News, Obituaries

Bruce Smith, former Editor-in-Chief of The Daily Free Press, Dies at 62

Bruce Raymond Smith, the second editor-in-chief of The Daily Free Press, died in his home Wednesday from pancreatic cancer. He was 62, said Melanie Smith, his wife.

Melanie described her husband as a voracious reader, someone who liked to bring people together by cooking for them and a proud liberal.

“He was calm, tolerant and patient and knew how to have fun and teach all the time and make you feel good about yourself and grow,” she said. “He was a big supporter of pushing us to be what we wanted to be.”

Andrew Smith, Smith’s son, who graduated from BU in 2013, said his father taught him how to be more patient when they played golf together.

“Before, I was kind of temperamental and impetuous, but I learned patience from my dad on the golf course,” he said. “He taught me how to be thoughtful about things and to really consider everything that was going on before you act, before you make any kind of decision like that.”

Smith was born on Oct. 28, 1952 in Providence, Rhode Island. He graduated from Cumberland High School in 1970 and graduated cum laude from BU in 1974 with a degree in journalism from the School of Public Communication, now the College of Communication.

Smith began his journalism career writing for the FreeP, Melanie said. He joined the staff as a freshman in 1970, when anti-Vietnam War sentiments were present and the newspaper had just launched. He went on to serve as the newspaper’s second in editor-in-chief from 1973 to the spring of 1974.

“He was straightforward [and] the realest guy to work with,” said Bill Holtzman, a classmate who served as managing editor with Smith and succeeded him as editor-in-chief. “[As an editor] Bruce was very low key and was not loud or aggressive. He had a calm demeanor and was incredibly patient … [He was] part teacher, guide and psychologist and was great with writers.”

Smith devoted much of his time to the FreeP and worked to change production by incorporating new technology, Holtzman said.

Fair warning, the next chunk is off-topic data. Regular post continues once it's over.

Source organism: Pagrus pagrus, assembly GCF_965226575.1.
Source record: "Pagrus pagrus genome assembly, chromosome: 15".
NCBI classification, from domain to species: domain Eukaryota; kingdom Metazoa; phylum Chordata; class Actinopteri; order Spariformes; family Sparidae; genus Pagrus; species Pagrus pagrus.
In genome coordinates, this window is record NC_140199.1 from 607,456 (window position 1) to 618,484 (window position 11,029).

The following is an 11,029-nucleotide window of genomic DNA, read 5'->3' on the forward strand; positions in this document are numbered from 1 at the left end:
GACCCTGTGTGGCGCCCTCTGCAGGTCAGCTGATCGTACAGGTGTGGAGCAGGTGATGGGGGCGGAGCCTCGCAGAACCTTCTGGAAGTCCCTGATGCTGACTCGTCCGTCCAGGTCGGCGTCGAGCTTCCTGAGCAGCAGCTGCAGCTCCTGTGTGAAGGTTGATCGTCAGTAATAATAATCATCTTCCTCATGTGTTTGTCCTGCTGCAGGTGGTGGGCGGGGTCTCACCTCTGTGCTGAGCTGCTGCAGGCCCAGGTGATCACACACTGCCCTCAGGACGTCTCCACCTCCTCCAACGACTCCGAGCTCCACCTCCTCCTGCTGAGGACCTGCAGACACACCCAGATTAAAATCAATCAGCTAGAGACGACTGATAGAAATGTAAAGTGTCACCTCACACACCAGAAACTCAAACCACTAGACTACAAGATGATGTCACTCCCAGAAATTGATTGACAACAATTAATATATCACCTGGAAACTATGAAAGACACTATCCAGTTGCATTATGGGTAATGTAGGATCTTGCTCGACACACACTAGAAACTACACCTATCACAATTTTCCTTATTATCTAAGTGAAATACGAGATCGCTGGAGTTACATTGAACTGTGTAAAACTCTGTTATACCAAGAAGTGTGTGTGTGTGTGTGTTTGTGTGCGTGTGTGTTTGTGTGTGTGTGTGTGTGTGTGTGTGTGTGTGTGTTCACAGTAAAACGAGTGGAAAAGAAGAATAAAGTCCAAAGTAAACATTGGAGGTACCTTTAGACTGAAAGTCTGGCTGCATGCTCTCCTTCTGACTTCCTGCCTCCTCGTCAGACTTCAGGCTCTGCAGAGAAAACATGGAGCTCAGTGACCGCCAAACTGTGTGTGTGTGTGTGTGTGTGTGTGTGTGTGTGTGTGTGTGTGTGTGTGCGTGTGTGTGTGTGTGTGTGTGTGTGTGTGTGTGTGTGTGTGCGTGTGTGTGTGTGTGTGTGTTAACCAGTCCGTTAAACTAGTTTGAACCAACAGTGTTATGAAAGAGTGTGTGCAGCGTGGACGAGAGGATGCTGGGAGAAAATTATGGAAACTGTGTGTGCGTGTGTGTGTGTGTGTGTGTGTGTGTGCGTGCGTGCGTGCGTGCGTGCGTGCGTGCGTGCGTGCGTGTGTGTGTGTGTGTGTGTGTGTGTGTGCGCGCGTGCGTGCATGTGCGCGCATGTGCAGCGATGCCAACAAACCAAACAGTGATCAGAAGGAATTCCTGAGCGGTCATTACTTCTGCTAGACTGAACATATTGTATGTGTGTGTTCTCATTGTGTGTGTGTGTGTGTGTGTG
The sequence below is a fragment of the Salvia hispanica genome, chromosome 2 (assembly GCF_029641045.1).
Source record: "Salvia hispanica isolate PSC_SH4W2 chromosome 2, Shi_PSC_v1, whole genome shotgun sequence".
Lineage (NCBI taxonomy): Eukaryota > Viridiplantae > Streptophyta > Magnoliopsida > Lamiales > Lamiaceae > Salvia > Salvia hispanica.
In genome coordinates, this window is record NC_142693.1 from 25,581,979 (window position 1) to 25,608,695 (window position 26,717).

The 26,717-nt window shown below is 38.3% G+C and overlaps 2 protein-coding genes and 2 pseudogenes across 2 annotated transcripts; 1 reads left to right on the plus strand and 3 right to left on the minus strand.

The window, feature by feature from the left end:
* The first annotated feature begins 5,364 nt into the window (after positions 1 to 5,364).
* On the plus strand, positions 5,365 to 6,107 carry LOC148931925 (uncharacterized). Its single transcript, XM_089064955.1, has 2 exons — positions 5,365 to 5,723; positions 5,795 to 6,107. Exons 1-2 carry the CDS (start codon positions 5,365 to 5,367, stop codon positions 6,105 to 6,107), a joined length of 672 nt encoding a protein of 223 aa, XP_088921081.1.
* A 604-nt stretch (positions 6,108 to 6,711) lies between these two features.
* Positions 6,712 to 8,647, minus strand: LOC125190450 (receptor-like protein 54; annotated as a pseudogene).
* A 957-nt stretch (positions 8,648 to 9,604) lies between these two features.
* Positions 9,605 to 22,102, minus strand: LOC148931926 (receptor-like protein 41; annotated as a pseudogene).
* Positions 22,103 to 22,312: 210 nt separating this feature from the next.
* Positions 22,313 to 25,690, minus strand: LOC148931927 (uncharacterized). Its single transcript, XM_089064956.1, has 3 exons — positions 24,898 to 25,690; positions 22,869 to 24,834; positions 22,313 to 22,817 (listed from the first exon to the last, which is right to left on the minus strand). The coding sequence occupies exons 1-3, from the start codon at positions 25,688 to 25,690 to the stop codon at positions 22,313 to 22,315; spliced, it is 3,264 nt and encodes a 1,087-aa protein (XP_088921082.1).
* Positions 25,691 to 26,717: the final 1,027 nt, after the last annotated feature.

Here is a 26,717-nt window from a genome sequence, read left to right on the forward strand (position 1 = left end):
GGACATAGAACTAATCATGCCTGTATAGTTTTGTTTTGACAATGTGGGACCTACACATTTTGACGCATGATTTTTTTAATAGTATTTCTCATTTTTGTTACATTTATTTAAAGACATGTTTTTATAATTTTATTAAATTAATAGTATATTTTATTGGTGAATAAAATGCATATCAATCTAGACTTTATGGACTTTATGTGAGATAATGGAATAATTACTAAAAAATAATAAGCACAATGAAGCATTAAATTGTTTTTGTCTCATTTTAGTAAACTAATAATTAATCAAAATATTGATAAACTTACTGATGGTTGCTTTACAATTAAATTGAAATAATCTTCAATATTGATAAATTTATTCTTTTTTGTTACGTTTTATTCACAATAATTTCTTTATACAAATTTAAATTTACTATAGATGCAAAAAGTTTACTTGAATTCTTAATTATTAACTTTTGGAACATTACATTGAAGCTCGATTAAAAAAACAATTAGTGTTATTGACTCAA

Following graduation, Smith wrote for The Woonsocket Call in Rhode Island in 1974, where he covered local government meetings and eventually became an editor before his departure in 1978. He was later a self-employed writer in Stratford, Connecticut.

After receiving his teaching certification from the University of Texas at Dallas in 1984, Smith taught high school English, social studies, government and journalism at Justin F. Kimball and Thomas Jefferson high schools in Dallas and the Larry D. Guinn Special Programs Center in Plano, Texas. He also took on various leadership roles and coached golf and football. Smith continued to teach until his retirement in 2012.

“Bruce was especially proud of the role he and his team played at Plano’s Special Programs Center,” Melanie said. “Under his leadership and years of service, his program assisted more than 3,000 at-risk students in obtaining their high school diplomas.”

In addition to his wife, Melanie, and son, Andrew, Smith leaves his brother, Brian of Cumberland, Rhode Island and mother Sylvia, of Lincoln, Rhode Island.

His family will celebrate his life at their home in Dallas on Feb. 22. In lieu of flowers, the family has asked that donations be made to the FreeP through the “In Memory of Bruce Smith” button on its homepage.

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